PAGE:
John Alan Turner

Speaker, Author, Mentor, Coach, Facilitator

Filtering by Category: Theology

The Questions That Keep Us Awake

There is no such thing as a life without questions. No. Such. Thing. It begins as a child asking why the sky is blue and why the cat scratched me when I was only trying to pet it. It continues through adolescence asking why this girl doesn't like me or why I can't stay out as late as I want. We sometimes operate with the assumption that the questions stop at a certain age. They do not. If anything, they get more pressing and -- sometimes -- more depressing.

We all have our tricks to keep the questions at bay, but inevitably they sneak up on you. When you least expect it you find yourself lying awake at night contemplating the mysteries of the universe:

  • Where am I?
  • Who am I?
  • Why am I here?
  • What is wrong with me and this world?
  • What is the solution for this mess?

These are the fundamental, existential questions that beg to be answered by all, but how do we answer them? Where do we even begin looking for answers?

Some say the Bible. I grew up in a faith tradition that maintained we would only speak where the Bible speaks and would remain silent where the Bible is silent. We didn't actually stick to that principle; you can't -- it's impossible -- but we tried with terribly frustrating results.

The reason this was so frustrating is because the Bible doesn't plainly answer those questions. The explanations found in the Bible are long and meandering and disjointed and scattered across the pages of a gigantic book with tiny print and onionskin pages. Unless you've been to seminary, it can be difficult to know which parts of the Bible address these questions.

I wish we would have been honest and humble enough to add that we would look to the Bible for answers and we would also study church history and tradition to see what wisdom we could glean from the people who came before us. We need not be afraid of philosophers and theologians and psychologists who have lived with these questions and come to some kind of understanding through prayer and study and deep reflection. Rather, we would be wise to learn from them and examine the Scriptures alongside of their conclusions.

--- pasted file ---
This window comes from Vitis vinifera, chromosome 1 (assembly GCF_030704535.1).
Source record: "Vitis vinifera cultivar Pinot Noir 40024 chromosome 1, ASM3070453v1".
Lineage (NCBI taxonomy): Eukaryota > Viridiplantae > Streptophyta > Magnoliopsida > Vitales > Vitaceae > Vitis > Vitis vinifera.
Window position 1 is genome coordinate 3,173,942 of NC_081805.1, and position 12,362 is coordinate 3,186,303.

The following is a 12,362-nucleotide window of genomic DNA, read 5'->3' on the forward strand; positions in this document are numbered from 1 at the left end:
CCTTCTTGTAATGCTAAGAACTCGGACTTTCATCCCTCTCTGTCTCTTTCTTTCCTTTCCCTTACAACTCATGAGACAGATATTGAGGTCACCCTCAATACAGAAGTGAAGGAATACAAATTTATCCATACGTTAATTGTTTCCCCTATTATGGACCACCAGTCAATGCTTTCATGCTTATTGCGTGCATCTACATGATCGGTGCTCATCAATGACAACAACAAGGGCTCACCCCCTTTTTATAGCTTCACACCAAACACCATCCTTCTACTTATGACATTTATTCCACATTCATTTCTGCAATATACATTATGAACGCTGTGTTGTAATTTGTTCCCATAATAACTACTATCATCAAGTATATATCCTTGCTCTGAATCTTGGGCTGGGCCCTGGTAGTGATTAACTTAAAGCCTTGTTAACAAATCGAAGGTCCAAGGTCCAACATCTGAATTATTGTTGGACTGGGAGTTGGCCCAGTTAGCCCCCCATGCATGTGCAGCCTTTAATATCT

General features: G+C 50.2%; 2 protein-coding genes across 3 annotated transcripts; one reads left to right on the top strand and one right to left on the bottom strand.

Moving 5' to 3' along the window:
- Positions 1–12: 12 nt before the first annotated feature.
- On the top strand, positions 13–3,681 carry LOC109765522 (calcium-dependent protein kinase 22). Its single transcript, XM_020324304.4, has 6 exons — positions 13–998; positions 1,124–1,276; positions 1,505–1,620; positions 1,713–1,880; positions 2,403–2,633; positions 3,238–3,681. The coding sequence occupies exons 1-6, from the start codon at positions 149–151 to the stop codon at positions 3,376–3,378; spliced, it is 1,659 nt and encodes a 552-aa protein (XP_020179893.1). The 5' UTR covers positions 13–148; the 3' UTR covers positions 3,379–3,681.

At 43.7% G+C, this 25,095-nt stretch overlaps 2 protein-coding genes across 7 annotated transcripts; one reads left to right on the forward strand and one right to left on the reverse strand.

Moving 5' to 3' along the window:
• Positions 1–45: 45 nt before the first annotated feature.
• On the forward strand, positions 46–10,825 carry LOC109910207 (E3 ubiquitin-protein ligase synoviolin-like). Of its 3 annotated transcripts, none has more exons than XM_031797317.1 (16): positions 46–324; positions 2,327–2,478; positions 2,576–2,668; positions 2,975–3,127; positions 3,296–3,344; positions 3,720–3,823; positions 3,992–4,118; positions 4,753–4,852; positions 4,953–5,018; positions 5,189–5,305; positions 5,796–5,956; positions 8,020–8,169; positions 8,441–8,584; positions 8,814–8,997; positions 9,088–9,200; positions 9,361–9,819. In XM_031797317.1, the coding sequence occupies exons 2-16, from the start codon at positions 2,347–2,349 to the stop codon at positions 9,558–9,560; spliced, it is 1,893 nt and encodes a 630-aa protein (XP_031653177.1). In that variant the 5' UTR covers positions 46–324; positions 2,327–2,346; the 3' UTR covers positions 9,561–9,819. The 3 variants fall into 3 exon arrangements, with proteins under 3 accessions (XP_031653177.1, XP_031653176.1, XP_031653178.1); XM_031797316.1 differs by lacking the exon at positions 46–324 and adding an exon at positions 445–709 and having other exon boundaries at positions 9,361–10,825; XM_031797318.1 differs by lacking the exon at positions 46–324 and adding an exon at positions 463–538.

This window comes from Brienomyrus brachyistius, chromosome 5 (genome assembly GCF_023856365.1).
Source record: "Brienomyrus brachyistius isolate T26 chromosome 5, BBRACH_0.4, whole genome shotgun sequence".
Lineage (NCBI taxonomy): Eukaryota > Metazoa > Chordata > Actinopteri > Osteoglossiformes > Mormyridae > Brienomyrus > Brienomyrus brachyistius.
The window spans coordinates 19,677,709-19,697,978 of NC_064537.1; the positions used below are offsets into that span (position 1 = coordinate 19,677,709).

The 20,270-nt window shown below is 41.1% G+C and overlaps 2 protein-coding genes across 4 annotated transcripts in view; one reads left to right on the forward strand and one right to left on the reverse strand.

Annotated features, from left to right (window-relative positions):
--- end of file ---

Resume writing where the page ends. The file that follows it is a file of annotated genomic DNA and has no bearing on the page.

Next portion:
My hope is to spend the next few months exploring these big questions. Last night I began a class with a group of college students and young adults where we opened this can of worms. I will endeavor to use this blog to further my exploration. And I'm honored to have you come along with me.

So, let me know if you think I've missed any of the big questions that keep you awake. And let me know if you're interested in taking this journey with me.

For You

Abraham took an amazing journey of faith because he trusted God to keep his promise. But there was more to it than that. As we've seen, Abraham's journey required him to cling tightly to God. In order to do this, he had to hold loosely to everything else. Today I want to think about another ingredient of Abraham's faith that allowed him to persevere. Abraham believed God was for him.

Sometimes we think that God is up in heaven saying, "If you obey, I'll bless you. If you disobey, I'll punish you. And I don't much care which you choose."

But God is not neutral about you. God is rooting for you. God wants you to get it right, and he cheers every time you do. God never blesses people through gritted teeth. He does not delight in tricking us or keeping us locked out of his promises. Blessing people always brings him tremendous joy.

God sets us up to win because he wants us to win.

Part of God's initial promise to Abraham was that all people on earth would be blessed through him. You're one of the people on earth, and so am I. That means we were on God's mind thousands of years ago, and he wanted to bless us back then. He made that promise -- at least in part -- because he wanted to bless you.

I don't know everyone who reads this blog. We passed that threshold several years ago. And -- odds are -- there are some of you readers who could tell me terrible stories of how life has dealt you a bad hand. Some of you are sick. Some of you are lonely. Some of you had awful upbringing. Some of you have suffered abuse or neglect. I know.